‘Agritourism can revive rural communities’
There is more to agritourism in South Africa than the Cape Winelands. And until tourism authorities move past this way of thinking, the magic of what Mzansi has to offer, especially in rural areas, will remain undiscovered
It is no secret that South Africa is a special country. It has diverse cultures, remarkable geological wealth, and exceptional biodiversity, much of which is unique to the nation. Yet, when it comes to agritourism, not nearly enough is being done to unearth its potential, believes Jacqui Taylor, founder and managing director of Agritourism Africa.
In 2021, the global agritourism market was valued at $5.95 billion. This is expected to grow even more by 2023 as more people start unlocking the value of bringing visitors to a farm. And Taylor says in the South African context, it could also provide greater job opportunities for youth while revitalising rural communities.
Looking to the year ahead, Taylor says the agritourism industry has changed dramatically since the Covid-19 pandemic. More should, however, be done to turbocharge the industry by giving people a taste of the magic of farm life.
Sinenhlanhla Ngwenya: Covid-19 changed the world and had a tremendous impact on the world of tourism. How has agritourism changed following the pandemic?
Jacqui Taylor: The health regulations implemented to deal with Covid made an impact. Instead of having one set of staff to come in and do whatever needed to be done, there had to be two sets. So, what a lot of farmers did was to say, “No, don’t come to my farm” because it was not in their financial interests.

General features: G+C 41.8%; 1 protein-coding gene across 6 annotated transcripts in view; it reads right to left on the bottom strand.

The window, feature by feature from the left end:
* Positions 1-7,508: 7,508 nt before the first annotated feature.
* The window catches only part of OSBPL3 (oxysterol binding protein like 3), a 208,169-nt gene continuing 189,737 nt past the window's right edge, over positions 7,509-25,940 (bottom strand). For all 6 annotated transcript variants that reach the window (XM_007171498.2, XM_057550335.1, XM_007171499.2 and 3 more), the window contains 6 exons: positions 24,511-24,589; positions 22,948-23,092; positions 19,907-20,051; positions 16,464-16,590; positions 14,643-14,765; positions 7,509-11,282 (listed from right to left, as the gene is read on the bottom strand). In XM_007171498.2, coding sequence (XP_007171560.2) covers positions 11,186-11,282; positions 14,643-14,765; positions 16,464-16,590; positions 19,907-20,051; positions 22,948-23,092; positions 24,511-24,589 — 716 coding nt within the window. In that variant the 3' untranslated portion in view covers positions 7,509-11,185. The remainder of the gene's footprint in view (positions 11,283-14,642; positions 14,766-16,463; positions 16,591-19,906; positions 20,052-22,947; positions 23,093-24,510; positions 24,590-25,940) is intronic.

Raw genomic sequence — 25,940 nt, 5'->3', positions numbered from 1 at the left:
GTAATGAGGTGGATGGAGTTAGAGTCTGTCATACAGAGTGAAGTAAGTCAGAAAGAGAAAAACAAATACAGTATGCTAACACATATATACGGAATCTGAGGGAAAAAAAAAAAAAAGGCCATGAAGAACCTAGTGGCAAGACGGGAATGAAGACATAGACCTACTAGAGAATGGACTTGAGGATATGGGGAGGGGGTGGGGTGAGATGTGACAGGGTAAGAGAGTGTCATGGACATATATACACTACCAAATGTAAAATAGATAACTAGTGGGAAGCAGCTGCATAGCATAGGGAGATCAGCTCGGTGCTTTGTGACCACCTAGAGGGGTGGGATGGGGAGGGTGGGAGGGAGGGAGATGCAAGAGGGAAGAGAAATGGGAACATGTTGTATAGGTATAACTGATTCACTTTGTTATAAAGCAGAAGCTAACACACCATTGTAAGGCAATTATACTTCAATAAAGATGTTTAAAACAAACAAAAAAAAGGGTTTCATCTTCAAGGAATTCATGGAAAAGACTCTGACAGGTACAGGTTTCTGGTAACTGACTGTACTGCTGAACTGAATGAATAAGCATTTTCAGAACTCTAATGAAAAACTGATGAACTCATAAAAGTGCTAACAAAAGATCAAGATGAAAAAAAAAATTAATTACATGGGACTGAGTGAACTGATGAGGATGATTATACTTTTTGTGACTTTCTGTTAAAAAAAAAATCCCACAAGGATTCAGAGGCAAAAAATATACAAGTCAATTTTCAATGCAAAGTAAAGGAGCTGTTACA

Also, it was to prevent people who worked on the farms from being infected by people who came from the cities. This was actually a big thing! It was like, “We don’t want your germs, thanks”. It had to be because these are farmers, and they produce food for us.
So, it had an impact from a financial perspective. If a worker did, however, get to go and work, they then had to have solid permission to do certain things. Economically, yes, they were affected, but also from a people perspective. People were restricted from what they could and could not do.
Yes, things are bit different now, many months post-Covid, but what are some of the agritourism trends that you have noticed in South Africa?
Covid changed the tourism dynamics in South Africa. Although initially the impact was financially crippling, what Covid did do was open the door for South Africans to explore their own country, even if only for a day trip.
Some agritourism farmers used the opportunity to install Wi-Fi and other office equipment on their farms, so visitors could stay in a self-catering cottage for weeks and still work. Many South Africans living in cities needed space not only for themselves but for their children who desperately wanted to exercise or explore. These trends continued over the festive period last year.
Across South Africa, farmers are thinking about expanding the recreation opportunities to include accommodation services. Is it worthwhile, though? Do farmers actually benefit from agritourism?
There are several different ways farmers can benefit. Obviously, farmers are very busy farming, which is a very demanding occupation. The example many people refer to is accommodation, but in fact, that is only one of the benefits.
If you look at this visual image, you will see how many choices a farmer has to include agritourism as an element of their farming operation. Remember the primary reason farmers embrace agritourism is that it is an income generator.